Mehrin could’ve coincidentally walked into the coffee shop, and we could’ve reconnected, and everything would return to normal. Or I could’ve caught her with someone else, created a huge scene and made her feel guilty, like in the movies. 

Maybe I can call her and beg her to come back. 

But all I really have is this song — those memories and this song.  

These thoughts have haunted me all night. I keep thinking about the happy couple in the coffee shop, about Mehrin and her smell. Even her small hands and the divine light that glowed from her touch. 

The books, classes, affirmations, and exercises don’t seem to be helping anymore. At least, not tonight; tonight, I can’t sleep. Even if I could, I know all I’d dream of is her. I’ll hear her voice and touch her face, but then I’ll wake up, and none of it will be real.

Maybe it’s better that I stay awake. I would rather be tortured with my eyes open. I would rather feel Mehrin’s ghost roam around my room and hear her laughter and see her smile make her eyes wrinkle.

I’ve been mourning her loss from my life for so long. Why can’t I let go? Why can’t I be grateful for what I have? I mean, for God’s sake, I’ve smelled flowers in the spring, walked outside in the middle of the night while stars painted the sky; I have cried with joy, read a good book, eaten a perfect meal; I’ve listened to a violin flood my senses; I’ve gone skydiving, skiing, snorkeling, boating; I’ve been high, drunk, in love, in hate, in joy, in depression. I have made love.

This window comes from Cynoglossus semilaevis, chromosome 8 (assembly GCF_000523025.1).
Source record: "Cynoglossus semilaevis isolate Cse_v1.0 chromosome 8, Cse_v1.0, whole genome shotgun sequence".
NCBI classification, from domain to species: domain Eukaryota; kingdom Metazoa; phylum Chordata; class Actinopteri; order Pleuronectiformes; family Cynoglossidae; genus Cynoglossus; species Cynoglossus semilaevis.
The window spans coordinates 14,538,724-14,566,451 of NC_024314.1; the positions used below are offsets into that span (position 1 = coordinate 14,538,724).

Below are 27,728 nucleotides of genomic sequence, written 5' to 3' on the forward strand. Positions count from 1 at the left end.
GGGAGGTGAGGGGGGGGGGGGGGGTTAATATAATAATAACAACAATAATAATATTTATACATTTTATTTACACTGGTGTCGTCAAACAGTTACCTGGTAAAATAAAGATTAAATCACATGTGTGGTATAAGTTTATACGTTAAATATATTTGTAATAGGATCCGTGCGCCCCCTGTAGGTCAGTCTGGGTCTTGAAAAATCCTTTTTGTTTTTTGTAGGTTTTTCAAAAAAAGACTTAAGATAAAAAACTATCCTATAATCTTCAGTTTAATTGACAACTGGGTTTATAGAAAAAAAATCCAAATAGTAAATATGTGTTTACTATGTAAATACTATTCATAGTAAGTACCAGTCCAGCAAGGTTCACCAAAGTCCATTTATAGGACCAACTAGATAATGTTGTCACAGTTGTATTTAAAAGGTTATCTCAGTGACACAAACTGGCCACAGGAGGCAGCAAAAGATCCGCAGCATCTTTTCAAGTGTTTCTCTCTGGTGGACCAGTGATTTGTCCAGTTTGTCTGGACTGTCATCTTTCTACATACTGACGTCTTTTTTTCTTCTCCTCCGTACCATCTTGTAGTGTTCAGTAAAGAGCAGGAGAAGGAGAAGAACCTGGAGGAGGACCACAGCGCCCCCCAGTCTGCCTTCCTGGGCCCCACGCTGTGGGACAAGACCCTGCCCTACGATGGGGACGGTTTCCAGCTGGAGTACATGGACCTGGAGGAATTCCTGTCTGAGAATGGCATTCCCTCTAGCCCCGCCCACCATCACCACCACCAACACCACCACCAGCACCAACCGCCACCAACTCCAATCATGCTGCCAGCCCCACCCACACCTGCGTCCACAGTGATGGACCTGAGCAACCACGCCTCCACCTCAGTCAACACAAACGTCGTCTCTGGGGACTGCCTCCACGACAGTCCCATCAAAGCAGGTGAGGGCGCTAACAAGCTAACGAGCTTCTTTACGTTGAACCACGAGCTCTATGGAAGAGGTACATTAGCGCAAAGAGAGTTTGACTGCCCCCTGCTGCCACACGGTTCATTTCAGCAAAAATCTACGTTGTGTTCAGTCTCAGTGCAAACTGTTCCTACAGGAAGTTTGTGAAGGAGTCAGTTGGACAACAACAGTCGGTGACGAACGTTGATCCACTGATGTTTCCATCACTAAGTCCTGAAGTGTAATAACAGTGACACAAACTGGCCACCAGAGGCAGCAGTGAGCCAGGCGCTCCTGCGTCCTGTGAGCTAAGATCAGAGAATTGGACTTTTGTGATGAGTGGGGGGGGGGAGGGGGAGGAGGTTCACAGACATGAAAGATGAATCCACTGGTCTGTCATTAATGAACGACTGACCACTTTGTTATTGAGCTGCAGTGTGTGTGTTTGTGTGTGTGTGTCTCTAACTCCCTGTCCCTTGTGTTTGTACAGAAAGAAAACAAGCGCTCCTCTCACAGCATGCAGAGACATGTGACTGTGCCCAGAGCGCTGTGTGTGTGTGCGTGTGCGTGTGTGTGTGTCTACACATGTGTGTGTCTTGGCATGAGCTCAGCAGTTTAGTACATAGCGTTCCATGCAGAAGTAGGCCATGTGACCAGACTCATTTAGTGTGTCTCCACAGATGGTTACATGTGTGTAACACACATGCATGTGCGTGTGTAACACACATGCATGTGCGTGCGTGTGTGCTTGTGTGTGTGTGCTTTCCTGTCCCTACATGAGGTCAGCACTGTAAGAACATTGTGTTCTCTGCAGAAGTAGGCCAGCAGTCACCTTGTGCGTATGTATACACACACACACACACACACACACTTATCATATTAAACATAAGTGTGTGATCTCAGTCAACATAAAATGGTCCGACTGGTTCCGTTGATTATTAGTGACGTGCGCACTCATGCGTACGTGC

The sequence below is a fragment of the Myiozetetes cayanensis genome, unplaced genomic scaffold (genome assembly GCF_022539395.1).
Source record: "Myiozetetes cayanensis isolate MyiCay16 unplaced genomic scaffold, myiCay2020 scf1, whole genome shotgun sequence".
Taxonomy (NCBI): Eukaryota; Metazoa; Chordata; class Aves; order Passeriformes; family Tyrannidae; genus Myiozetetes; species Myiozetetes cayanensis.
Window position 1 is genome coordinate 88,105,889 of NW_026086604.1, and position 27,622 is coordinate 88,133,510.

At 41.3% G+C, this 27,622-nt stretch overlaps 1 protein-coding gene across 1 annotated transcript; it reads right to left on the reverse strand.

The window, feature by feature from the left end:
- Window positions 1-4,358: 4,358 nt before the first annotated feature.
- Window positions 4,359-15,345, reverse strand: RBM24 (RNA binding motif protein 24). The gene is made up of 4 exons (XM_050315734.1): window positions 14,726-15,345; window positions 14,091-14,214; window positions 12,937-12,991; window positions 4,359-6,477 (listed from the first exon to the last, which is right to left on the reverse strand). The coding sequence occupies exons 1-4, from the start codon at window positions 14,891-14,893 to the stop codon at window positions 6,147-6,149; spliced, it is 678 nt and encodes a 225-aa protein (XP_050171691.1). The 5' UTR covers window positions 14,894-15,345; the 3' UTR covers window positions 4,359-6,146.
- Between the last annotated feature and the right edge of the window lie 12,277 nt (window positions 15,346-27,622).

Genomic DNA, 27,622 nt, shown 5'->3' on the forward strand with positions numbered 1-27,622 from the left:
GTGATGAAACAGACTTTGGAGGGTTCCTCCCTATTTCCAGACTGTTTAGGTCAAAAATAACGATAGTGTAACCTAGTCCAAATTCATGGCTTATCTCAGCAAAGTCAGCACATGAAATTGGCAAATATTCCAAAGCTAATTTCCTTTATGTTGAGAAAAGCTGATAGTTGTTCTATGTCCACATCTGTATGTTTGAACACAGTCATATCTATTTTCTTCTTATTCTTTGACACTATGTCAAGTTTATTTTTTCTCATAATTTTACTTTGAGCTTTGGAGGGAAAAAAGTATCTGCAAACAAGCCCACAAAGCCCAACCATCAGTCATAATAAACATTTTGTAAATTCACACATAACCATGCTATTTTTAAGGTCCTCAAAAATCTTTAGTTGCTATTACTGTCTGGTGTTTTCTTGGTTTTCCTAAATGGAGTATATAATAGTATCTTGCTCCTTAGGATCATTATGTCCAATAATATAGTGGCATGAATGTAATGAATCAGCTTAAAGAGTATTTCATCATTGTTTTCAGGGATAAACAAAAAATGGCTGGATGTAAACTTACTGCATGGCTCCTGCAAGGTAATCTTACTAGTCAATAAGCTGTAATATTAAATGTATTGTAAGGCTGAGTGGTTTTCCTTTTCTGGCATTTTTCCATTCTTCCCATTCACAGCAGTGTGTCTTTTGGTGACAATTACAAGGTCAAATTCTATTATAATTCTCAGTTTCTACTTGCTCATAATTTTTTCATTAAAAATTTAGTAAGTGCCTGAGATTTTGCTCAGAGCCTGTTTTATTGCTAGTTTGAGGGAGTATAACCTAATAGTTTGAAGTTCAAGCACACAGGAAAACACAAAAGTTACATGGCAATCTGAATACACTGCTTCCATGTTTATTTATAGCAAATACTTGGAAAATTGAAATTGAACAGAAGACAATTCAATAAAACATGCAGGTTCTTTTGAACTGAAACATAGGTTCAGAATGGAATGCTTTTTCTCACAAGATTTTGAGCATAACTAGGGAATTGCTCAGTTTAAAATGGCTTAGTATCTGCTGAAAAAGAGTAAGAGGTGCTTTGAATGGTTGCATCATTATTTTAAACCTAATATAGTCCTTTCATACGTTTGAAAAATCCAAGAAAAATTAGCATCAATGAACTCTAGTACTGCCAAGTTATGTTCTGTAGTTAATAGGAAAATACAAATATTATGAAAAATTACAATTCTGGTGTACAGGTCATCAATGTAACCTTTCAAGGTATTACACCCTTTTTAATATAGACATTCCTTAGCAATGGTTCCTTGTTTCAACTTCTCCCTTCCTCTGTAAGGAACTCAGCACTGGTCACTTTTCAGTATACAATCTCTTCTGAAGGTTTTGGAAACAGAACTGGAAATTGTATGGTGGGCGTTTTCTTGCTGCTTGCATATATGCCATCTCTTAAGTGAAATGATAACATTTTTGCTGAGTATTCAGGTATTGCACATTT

I’ve been mourning her loss from my life for so long. Why can’t I let go?

Still, I lay here in my bed, at 2 a.m., with my body sore and my eyes heavy, feeling lost in this burdensome world, trying to figure out what I can do to feel an ounce of connection with something or someone because what I’ve figured out from all those fleeting experiences is that satisfaction is only found in the absence of loneliness. 

In loneliness, you see a truth about yourself that makes you cringe; it makes you realize that you’re a twig under a work boot, or a snowman in the summer. 

All I can hope for is that I won’t always be lonely. That someone will one day see me and think the world of me — that they’ll value me. 

I don’t want to be alone when I realize that all my hard work was done for nothing.

Because one day, I will be nothing, and my memories will be forgotten in the chasm of space and time, and all I’ll have is the mere spark of the company I had while I was alive.

Contact Andrés Tomas Latorre at 

LAST UPDATED

MARCH 25, 2023